Wednesday, April 9, 2014

#A-TO-Z CHALLENGE – LETTER “H” – HAROLD LLOYD, SILENT FILM COMEDIAN


HOORAY FOR HAROLD LLOYD

Harold Clayton Lloyd, Sr. Born April 20, 1893. Died March 8, 1971. American film actor and producer, most famous for his silent comedies.

When I first contemplated participating in the A-to-Z Challenge this year and found myself on a team that was responsible for “themes” I realized that, for the second time in my nascent writing “career” I was going to have to do something besides winging it. By that, I mean, I was going to actually have to commit some remaining brain cells to coming up with something that looked like I'd actually formed a plan, or a theme with which to participate in an otherwise fun, challenge.



Harold Lloyd with future wife Mildred Davis, in I Do (1921). The kids are anonymous, I guess.

Last year, as is my wont, I jumped in at the last minute, made it up as I went along and had a ball. Although I was still dealing with untreated e.t. or “Parkinson's Disease Light; all the symptoms, one-quarter of the meds” or Parkinsonism, or a movement disorder, I could easily toss off a paragraph every day, based on a letter of the alphabet. The closest I came to planning the thing was creating a spread-sheet with the Columns containing the letters and the Rows containing the topics, only because I love to create spreadsheets, or relational databases, because I am a total geek and also because I had some kind of half-assed idea that I was going to hand the thing in to Arlee Bird at the end of the month for a grade, or something. This promptly went awry around Letter “B” when I had some inane thing like “Bravery” and decided to write about Beethoven's Third Symphony, the Eroica, in which he took the whole musical world kicking and screaming into the Romantic era from the Classical era, in sixteen measures flat, and we no longer had to play Mozart, thank the Christ!

So, Arlee liked that, but what does all of this have to do with Harold Lloyd? Not a damned thing! I'm just vamping here, because other than Craig Ferguson, I knew I was going to write about Harold Loyd, because when I was in college, and would come home in the afternoons, or wasn't playing a gig, on our local PBS station, there was a show called, “Hooray for Harold Lloyd” and this was the first time I had ever seen him and I thought he was hysterical!



Sailor-Made Man, Clip 1

There are a few other comedians and some authors coming up, that I plan to write about, but what I have been writing has not come across as screamingly funny and hilarious and that is a hard thing to convey, when you're trying to spread the love about some comedian or humorist, that is popular in these here Untied [sic] States. Most comments have been positive, but the last thing I want to do is turn off anyone who reads this blog with any regularity, so back to the drawing board, in a sense.



Sailor-Made Man, Clip 2

Harold Lloyd was a film actor in silent films, but he has to be seen to be believed. His comedy lies in the timing and the complexity of his art and it really cannot be described. Born in Burchard, Nebraska, and of Welsh heritage, he was named for his paternal grandfather. He and his father moved to San Diego after his parents divorced, although he and his mother and older brother, Gaylord (also an actor) remained close. Lloyd, like so many others of his era, acted in vaudeville from boyhood and after graduating high school and then receiving training at the School of Dramatic Art (San Diego) he started acting in one-reel film comedies. He first starting working with Thomas Edison's motion picture company, and eventually formed a partnership with fellow struggling actor and director Hal Roach, who had formed his own studio in 1913. The hard-working Lloyd became the most successful of Roach's comic actors between 1915 and 1919.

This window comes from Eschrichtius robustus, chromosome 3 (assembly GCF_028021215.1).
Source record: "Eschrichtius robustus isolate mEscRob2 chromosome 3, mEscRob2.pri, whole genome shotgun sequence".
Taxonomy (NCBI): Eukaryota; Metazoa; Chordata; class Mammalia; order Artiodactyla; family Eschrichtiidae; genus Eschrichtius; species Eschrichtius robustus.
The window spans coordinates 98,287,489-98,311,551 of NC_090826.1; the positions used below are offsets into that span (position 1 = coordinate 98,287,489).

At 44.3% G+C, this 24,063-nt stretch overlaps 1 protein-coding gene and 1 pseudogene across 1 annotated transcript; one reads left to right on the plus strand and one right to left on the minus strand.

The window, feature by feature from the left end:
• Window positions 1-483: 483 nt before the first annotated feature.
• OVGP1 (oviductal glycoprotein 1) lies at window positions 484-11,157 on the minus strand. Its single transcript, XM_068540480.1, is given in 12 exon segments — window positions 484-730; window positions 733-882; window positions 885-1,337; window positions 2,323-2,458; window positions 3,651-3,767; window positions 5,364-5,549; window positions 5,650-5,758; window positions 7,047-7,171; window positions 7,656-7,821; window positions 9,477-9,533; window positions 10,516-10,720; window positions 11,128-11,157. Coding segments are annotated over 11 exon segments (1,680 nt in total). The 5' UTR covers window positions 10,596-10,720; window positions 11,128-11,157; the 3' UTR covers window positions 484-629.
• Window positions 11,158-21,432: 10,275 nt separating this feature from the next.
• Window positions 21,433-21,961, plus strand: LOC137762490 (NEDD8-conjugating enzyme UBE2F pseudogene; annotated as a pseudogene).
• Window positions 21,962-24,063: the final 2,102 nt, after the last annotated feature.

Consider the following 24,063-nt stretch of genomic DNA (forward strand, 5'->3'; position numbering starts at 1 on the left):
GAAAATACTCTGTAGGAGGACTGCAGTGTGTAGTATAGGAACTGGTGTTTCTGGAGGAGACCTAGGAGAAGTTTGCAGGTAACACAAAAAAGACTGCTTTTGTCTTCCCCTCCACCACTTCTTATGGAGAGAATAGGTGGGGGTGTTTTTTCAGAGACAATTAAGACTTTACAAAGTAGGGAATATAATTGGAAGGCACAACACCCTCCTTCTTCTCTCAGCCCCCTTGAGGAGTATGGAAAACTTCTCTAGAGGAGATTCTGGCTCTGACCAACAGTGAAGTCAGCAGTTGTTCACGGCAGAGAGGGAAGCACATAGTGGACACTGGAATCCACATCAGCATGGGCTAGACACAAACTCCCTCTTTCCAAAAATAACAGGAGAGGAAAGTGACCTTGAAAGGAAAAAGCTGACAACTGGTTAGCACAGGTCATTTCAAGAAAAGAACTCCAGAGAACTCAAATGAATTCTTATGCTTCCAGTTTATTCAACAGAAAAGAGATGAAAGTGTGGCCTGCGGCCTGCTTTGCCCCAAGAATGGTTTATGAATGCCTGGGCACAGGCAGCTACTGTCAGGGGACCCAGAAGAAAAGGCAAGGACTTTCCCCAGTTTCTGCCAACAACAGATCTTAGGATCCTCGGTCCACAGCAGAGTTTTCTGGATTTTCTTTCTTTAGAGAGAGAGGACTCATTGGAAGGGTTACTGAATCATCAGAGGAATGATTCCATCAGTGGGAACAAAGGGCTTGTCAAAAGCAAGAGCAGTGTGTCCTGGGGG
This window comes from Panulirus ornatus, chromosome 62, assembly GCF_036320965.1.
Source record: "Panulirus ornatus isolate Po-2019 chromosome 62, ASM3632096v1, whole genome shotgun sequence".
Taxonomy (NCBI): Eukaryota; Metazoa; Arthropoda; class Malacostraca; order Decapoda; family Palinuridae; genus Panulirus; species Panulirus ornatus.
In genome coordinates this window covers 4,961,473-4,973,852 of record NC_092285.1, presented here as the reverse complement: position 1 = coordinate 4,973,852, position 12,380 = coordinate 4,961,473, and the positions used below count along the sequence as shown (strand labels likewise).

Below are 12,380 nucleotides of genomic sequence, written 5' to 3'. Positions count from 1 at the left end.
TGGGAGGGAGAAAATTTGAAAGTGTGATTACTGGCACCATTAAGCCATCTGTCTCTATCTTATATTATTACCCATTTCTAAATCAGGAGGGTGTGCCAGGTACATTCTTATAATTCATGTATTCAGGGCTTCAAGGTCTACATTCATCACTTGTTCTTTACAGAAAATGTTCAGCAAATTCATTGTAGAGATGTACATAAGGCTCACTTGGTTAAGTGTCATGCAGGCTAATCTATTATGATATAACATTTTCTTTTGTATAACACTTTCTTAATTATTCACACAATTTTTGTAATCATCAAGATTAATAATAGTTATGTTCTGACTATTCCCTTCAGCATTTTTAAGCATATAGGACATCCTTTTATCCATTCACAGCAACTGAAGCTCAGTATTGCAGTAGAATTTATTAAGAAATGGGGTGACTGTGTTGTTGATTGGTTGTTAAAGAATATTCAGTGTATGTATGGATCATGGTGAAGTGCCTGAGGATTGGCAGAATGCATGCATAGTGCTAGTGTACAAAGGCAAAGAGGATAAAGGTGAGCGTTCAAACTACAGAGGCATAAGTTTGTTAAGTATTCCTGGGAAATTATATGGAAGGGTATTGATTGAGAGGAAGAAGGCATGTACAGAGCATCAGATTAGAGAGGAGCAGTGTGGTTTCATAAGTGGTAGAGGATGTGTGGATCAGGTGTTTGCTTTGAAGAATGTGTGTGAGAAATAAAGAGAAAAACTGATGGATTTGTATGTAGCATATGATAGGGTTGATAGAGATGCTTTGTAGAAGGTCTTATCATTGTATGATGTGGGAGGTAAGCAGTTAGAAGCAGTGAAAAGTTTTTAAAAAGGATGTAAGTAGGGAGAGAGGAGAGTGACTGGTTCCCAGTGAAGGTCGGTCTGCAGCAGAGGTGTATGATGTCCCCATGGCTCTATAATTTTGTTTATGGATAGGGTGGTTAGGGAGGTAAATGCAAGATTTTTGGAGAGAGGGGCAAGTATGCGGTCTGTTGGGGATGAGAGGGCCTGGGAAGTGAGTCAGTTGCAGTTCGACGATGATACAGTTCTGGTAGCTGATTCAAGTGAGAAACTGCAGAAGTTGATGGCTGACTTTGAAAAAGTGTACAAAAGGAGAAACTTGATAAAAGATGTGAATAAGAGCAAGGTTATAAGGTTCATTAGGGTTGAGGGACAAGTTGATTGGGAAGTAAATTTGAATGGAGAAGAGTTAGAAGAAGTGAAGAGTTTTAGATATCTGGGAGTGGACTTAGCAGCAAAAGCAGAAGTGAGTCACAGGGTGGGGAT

Sailor-Made Man, Clip 3

By 1918, Lloyd and Roach had started to build his character beyond an imitation of his contemporaries; Lloyd moved away from tragicomic personae, and portrayed his protagonists with an aura of confidence and optimism. Lloyd was never typecast to a social class, but he was always striving for success and recognition. Probably his most iconic movie is Safety Last! (1923) but one of his earliest and most interesting just for the short clips of sight-gags is Sailor-Made Man (1921).



Last Scene of Safety Last!

Unlike Chaplin, Lloyd did not have an “everyman” character, or persona. His style of comedy was driven more by sight-gags and slap-stick, with edge-of-your-seat will-he, or won't-he fall off the ledge, roof, clock, etc. Lloyd and Roach parted ways in 1924, and Lloyd became the independent producer of his own films. These included his most accomplished mature film features The Freshman (his highest-grossing silent feature), Girl Shy, The Kid Brother and several others. His final silent film, Welcome Danger (1929) was going to be a silent film, but towards the end of production, Lloyd decided to add dialogue.

Although Lloyd continued to make movies and produce them, he pretty much passed from the limelight after 1937, although he did continue to produce a few comedies for RKO Radio Pictures. His main contributions to comedy and sight-gags came early in his career, although he is recognized as one of the main contributors to the genre.



As his film career dwindled, he became more and more active in Freemasonry, where he had been initiated as a member in the Alexander Hamilton Lodge No. 535 of Hollywood in 1925. He rose through both the York and Scottish Rites and then joined the Al Malaikah Shrine in Los Angeles. Later on in his life, he was known for his charitable work on behalf of the Shriner's Children's hospital. Lloyd also provided encouragement and support for many younger actors, including Debbie Reynolds and Jack Lemmon. He died on March 8, 1971 of prostate cancer. 

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